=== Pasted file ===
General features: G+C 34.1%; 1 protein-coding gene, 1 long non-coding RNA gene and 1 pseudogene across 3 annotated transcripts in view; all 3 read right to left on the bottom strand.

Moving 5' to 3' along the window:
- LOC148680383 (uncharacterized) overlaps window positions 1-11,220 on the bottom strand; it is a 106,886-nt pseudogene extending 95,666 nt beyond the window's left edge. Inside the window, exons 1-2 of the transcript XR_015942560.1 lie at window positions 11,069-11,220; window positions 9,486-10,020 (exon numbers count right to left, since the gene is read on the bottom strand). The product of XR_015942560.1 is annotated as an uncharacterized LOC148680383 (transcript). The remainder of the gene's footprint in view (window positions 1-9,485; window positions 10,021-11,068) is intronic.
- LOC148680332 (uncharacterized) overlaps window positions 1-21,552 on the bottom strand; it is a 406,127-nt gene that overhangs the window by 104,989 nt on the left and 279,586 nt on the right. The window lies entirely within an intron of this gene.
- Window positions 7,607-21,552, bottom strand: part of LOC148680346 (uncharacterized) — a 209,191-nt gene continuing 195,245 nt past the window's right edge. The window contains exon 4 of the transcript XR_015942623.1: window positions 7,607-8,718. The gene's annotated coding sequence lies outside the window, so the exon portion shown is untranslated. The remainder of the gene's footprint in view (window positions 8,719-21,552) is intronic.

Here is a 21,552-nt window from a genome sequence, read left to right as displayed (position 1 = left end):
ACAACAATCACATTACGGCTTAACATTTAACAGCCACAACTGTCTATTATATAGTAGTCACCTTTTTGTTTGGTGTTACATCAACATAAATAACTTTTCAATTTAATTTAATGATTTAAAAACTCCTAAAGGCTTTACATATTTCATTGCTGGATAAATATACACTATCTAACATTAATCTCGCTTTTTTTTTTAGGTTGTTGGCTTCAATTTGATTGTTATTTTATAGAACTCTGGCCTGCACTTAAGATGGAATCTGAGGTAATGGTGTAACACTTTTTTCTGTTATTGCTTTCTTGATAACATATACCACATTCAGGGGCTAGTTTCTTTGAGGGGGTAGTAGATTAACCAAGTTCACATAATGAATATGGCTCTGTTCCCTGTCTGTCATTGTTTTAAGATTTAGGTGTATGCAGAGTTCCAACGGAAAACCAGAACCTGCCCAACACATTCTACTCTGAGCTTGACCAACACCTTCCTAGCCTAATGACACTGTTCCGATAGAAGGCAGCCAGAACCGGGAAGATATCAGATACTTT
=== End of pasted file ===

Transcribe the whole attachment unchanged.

General features: G+C 34.1%; 1 protein-coding gene, 1 long non-coding RNA gene and 1 pseudogene across 3 annotated transcripts in view; all 3 read right to left on the bottom strand.

Moving 5' to 3' along the window:
- LOC148680383 (uncharacterized) overlaps window positions 1-11,220 on the bottom strand; it is a 106,886-nt pseudogene extending 95,666 nt beyond the window's left edge. Inside the window, exons 1-2 of the transcript XR_015942560.1 lie at window positions 11,069-11,220; window positions 9,486-10,020 (exon numbers count right to left, since the gene is read on the bottom strand). The product of XR_015942560.1 is annotated as an uncharacterized LOC148680383 (transcript). The remainder of the gene's footprint in view (window positions 1-9,485; window positions 10,021-11,068) is intronic.
- LOC148680332 (uncharacterized) overlaps window positions 1-21,552 on the bottom strand; it is a 406,127-nt gene that overhangs the window by 104,989 nt on the left and 279,586 nt on the right. The window lies entirely within an intron of this gene.
- Window positions 7,607-21,552, bottom strand: part of LOC148680346 (uncharacterized) — a 209,191-nt gene continuing 195,245 nt past the window's right edge. The window contains exon 4 of the transcript XR_015942623.1: window positions 7,607-8,718. The gene's annotated coding sequence lies outside the window, so the exon portion shown is untranslated. The remainder of the gene's footprint in view (window positions 8,719-21,552) is intronic.

Here is a 21,552-nt window from a genome sequence, read left to right as displayed (position 1 = left end):
ACAACAATCACATTACGGCTTAACATTTAACAGCCACAACTGTCTATTATATAGTAGTCACCTTTTTGTTTGGTGTTACATCAACATAAATAACTTTTCAATTTAATTTAATGATTTAAAAACTCCTAAAGGCTTTACATATTTCATTGCTGGATAAATATACACTATCTAACATTAATCTCGCTTTTTTTTTTAGGTTGTTGGCTTCAATTTGATTGTTATTTTATAGAACTCTGGCCTGCACTTAAGATGGAATCTGAGGTAATGGTGTAACACTTTTTTCTGTTATTGCTTTCTTGATAACATATACCACATTCAGGGGCTAGTTTCTTTGAGGGGGTAGTAGATTAACCAAGTTCACATAATGAATATGGCTCTGTTCCCTGTCTGTCATTGTTTTAAGATTTAGGTGTATGCAGAGTTCCAACGGAAAACCAGAACCTGCCCAACACATTCTACTCTGAGCTTGACCAACACCTTCCTAGCCTAATGACACTGTTCCGATAGAAGGCAGCCAGAACCGGGAAGATATCAGATACTTT